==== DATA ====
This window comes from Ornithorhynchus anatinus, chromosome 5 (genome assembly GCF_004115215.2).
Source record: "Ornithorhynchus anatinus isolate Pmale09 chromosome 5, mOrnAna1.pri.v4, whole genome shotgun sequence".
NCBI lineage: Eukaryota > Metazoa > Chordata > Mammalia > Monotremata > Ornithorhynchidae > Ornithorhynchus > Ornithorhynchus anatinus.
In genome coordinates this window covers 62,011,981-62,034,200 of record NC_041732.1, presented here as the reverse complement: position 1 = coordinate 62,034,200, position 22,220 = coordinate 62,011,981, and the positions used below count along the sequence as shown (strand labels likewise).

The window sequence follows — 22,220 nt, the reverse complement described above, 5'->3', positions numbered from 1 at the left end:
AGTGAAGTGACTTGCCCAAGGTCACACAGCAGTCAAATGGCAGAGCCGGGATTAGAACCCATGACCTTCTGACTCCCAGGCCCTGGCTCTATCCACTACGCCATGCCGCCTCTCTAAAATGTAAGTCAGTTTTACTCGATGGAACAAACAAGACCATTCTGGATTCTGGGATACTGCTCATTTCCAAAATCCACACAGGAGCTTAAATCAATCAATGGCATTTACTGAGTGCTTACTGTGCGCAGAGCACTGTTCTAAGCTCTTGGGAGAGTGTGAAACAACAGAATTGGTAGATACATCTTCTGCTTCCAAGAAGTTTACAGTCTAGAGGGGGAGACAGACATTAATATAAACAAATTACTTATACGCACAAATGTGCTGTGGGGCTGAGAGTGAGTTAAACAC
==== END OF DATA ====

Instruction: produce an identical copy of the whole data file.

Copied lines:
This window comes from Ornithorhynchus anatinus, chromosome 5 (genome assembly GCF_004115215.2).
Source record: "Ornithorhynchus anatinus isolate Pmale09 chromosome 5, mOrnAna1.pri.v4, whole genome shotgun sequence".
NCBI lineage: Eukaryota > Metazoa > Chordata > Mammalia > Monotremata > Ornithorhynchidae > Ornithorhynchus > Ornithorhynchus anatinus.
In genome coordinates this window covers 62,011,981-62,034,200 of record NC_041732.1, presented here as the reverse complement: position 1 = coordinate 62,034,200, position 22,220 = coordinate 62,011,981, and the positions used below count along the sequence as shown (strand labels likewise).

The window sequence follows — 22,220 nt, the reverse complement described above, 5'->3', positions numbered from 1 at the left end:
AGTGAAGTGACTTGCCCAAGGTCACACAGCAGTCAAATGGCAGAGCCGGGATTAGAACCCATGACCTTCTGACTCCCAGGCCCTGGCTCTATCCACTACGCCATGCCGCCTCTCTAAAATGTAAGTCAGTTTTACTCGATGGAACAAACAAGACCATTCTGGATTCTGGGATACTGCTCATTTCCAAAATCCACACAGGAGCTTAAATCAATCAATGGCATTTACTGAGTGCTTACTGTGCGCAGAGCACTGTTCTAAGCTCTTGGGAGAGTGTGAAACAACAGAATTGGTAGATACATCTTCTGCTTCCAAGAAGTTTACAGTCTAGAGGGGGAGACAGACATTAATATAAACAAATTACTTATACGCACAAATGTGCTGTGGGGCTGAGAGTGAGTTAAACAC